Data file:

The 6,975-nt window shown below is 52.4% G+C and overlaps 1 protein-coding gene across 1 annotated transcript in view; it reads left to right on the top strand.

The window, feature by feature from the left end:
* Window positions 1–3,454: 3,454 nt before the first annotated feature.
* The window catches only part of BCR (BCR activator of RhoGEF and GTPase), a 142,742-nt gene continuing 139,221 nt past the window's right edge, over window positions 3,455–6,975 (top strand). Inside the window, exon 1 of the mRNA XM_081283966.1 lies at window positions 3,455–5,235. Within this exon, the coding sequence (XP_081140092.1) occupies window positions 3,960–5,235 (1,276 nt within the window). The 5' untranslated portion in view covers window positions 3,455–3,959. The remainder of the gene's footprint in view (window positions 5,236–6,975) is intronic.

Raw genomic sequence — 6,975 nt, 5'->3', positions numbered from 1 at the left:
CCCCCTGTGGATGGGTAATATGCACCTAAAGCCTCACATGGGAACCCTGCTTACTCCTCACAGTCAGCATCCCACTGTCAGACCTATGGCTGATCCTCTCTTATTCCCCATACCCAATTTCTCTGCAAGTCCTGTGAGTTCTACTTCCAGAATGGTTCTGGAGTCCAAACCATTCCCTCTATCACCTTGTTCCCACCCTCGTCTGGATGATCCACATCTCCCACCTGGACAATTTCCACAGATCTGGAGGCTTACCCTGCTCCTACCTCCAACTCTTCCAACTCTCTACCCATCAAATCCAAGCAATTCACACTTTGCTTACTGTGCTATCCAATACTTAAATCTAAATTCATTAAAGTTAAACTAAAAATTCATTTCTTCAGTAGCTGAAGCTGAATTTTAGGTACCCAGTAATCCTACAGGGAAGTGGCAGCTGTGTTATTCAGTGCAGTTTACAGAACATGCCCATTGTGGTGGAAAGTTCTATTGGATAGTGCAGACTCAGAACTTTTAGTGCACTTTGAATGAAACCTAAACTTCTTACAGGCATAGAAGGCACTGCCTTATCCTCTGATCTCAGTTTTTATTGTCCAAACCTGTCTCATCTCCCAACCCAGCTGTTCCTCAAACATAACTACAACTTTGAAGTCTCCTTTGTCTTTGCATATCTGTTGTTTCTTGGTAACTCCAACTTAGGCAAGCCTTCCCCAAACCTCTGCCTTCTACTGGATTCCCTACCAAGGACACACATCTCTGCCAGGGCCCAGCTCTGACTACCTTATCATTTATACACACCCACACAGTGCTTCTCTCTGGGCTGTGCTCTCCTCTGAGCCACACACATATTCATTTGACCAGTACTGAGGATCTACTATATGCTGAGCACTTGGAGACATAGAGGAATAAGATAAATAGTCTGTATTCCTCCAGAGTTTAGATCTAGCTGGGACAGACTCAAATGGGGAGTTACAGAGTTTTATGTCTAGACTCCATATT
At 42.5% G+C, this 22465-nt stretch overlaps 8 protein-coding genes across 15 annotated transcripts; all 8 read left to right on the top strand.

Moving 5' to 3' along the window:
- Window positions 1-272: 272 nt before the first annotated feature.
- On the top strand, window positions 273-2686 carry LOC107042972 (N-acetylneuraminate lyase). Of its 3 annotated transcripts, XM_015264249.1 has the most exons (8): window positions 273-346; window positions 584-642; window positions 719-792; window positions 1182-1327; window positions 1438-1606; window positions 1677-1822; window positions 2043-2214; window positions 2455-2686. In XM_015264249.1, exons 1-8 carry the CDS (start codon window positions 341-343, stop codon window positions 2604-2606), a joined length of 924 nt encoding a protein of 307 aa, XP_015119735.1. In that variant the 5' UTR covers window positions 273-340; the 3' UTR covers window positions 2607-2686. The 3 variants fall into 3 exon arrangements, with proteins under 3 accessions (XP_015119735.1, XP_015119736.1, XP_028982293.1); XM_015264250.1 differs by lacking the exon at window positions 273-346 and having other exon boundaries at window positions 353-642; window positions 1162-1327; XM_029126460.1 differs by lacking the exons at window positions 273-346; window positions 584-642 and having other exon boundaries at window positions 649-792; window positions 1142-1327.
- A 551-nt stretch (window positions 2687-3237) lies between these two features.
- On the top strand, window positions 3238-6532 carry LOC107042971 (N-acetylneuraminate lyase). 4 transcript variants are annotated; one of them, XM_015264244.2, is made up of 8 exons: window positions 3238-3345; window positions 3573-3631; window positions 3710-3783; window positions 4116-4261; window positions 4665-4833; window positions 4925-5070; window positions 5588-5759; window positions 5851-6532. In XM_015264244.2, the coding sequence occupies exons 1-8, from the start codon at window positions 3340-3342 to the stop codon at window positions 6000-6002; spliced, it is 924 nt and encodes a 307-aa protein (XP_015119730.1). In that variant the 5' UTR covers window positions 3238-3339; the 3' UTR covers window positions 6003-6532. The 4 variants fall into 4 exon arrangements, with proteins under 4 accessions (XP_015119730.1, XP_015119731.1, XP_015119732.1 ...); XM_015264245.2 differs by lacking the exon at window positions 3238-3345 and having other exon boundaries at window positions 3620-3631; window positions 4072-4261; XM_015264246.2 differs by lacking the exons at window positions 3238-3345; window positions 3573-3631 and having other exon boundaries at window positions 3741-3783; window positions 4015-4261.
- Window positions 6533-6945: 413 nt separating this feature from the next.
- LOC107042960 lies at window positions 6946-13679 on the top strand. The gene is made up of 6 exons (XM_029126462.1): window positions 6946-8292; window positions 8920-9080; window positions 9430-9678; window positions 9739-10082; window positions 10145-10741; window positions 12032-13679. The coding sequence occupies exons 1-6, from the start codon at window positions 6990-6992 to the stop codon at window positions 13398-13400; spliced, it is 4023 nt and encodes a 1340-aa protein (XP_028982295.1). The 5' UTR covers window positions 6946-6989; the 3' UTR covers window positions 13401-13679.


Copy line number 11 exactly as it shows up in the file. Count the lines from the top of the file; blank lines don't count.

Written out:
- A 551-nt stretch (window positions 2687-3237) lies between these two features.